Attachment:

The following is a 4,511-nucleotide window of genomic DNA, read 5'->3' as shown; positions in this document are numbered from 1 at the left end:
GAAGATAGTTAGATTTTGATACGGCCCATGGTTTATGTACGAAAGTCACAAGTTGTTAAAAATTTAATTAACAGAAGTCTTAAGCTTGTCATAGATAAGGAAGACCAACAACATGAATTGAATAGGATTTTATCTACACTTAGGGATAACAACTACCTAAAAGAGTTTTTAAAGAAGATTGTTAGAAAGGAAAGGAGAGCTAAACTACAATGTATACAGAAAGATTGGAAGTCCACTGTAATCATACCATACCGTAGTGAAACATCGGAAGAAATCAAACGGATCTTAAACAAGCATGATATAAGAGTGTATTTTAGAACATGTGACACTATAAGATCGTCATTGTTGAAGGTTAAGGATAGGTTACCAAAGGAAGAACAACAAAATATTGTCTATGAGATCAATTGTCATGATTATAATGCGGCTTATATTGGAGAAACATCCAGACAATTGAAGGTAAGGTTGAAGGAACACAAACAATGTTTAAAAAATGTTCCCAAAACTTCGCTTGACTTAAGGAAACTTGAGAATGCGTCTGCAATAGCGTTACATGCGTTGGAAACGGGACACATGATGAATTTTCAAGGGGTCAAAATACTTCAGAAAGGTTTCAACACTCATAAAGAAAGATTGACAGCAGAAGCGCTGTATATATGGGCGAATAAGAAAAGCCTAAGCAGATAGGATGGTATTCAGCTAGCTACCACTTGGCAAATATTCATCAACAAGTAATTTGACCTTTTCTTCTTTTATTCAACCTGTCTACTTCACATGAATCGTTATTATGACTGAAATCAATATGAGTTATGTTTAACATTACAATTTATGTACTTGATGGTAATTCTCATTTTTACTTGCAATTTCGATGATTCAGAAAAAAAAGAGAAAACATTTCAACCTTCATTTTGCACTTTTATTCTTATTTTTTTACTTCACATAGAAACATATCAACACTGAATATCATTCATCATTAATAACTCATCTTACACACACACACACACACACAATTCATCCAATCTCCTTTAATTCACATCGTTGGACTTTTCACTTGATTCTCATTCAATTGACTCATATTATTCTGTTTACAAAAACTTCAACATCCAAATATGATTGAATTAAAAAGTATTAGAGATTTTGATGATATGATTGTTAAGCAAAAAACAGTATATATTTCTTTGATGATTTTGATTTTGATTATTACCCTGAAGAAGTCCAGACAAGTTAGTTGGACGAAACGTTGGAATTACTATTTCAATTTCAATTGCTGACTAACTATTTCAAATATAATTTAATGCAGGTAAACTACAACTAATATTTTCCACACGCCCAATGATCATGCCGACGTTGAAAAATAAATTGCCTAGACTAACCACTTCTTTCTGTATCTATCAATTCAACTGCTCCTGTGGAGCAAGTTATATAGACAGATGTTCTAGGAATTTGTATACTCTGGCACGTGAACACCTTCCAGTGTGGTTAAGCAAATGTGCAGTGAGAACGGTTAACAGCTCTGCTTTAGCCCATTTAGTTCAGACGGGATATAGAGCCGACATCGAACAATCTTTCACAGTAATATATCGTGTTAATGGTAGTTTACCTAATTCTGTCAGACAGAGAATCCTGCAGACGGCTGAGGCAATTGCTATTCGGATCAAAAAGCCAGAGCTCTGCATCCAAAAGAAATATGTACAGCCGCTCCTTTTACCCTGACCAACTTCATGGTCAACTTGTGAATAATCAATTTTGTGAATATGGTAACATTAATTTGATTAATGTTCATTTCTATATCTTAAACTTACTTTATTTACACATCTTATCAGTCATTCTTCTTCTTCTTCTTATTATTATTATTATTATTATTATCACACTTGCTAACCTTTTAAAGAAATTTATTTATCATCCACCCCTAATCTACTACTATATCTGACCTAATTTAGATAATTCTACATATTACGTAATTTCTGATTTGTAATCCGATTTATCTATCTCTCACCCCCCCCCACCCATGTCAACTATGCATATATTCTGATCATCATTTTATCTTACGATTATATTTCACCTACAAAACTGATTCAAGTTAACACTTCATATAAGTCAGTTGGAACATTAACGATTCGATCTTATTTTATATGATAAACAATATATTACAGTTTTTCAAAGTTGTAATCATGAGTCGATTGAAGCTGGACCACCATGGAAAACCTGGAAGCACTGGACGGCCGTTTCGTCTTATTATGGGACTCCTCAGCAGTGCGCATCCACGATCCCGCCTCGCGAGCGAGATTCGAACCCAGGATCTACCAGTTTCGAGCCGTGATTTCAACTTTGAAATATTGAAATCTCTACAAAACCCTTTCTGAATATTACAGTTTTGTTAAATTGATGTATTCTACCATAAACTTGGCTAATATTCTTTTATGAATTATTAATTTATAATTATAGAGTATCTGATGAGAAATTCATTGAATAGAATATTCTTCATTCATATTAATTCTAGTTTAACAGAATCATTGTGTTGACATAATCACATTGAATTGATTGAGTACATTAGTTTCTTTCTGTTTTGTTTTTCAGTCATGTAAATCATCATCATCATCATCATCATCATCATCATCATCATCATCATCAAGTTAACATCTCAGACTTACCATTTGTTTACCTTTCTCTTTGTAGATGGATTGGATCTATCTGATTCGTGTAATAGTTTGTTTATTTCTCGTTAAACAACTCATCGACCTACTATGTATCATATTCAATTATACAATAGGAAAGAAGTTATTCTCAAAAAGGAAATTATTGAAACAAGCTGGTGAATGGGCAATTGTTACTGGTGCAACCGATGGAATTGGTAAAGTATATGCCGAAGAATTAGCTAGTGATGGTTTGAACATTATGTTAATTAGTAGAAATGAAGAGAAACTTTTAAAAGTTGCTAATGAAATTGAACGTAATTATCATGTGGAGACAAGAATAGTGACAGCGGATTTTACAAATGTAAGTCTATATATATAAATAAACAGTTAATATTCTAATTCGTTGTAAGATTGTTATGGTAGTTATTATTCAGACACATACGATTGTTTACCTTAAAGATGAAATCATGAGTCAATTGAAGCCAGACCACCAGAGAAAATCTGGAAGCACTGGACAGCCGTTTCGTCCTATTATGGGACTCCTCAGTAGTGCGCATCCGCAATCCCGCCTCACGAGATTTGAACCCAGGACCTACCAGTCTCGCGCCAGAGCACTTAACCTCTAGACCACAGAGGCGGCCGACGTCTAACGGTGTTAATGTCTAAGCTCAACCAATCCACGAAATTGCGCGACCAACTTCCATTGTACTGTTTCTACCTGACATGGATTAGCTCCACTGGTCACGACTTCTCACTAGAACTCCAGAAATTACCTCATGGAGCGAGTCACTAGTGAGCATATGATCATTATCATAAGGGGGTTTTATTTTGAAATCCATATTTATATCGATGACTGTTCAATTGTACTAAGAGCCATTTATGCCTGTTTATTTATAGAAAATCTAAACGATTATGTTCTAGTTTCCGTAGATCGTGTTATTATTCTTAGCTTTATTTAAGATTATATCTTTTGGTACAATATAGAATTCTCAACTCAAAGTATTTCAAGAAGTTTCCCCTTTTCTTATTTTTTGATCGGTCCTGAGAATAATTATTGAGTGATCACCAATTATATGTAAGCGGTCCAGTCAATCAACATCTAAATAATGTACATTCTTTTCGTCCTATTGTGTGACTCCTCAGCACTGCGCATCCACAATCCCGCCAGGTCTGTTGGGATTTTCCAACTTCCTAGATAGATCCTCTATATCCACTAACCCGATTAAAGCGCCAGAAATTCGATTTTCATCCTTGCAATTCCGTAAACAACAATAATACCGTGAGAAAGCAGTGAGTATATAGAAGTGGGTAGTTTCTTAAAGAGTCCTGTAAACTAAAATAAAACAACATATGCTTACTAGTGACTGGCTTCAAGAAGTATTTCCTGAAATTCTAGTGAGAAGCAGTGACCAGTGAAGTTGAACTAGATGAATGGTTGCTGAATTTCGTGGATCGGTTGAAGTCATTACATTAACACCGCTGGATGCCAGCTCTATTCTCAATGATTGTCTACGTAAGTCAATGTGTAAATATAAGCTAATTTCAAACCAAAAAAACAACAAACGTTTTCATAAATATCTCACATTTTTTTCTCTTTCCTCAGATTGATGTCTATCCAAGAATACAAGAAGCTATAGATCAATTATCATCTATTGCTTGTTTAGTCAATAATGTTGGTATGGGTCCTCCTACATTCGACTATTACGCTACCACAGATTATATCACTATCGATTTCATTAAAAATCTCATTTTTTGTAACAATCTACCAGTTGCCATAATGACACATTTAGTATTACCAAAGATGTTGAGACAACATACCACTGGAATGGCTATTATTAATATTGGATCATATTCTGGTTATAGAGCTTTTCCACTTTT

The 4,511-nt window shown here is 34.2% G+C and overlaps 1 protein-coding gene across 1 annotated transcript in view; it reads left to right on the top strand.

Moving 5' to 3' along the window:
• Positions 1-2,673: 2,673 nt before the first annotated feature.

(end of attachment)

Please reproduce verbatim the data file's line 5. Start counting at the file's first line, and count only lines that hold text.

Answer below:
• Positions 1-2,673: 2,673 nt before the first annotated feature.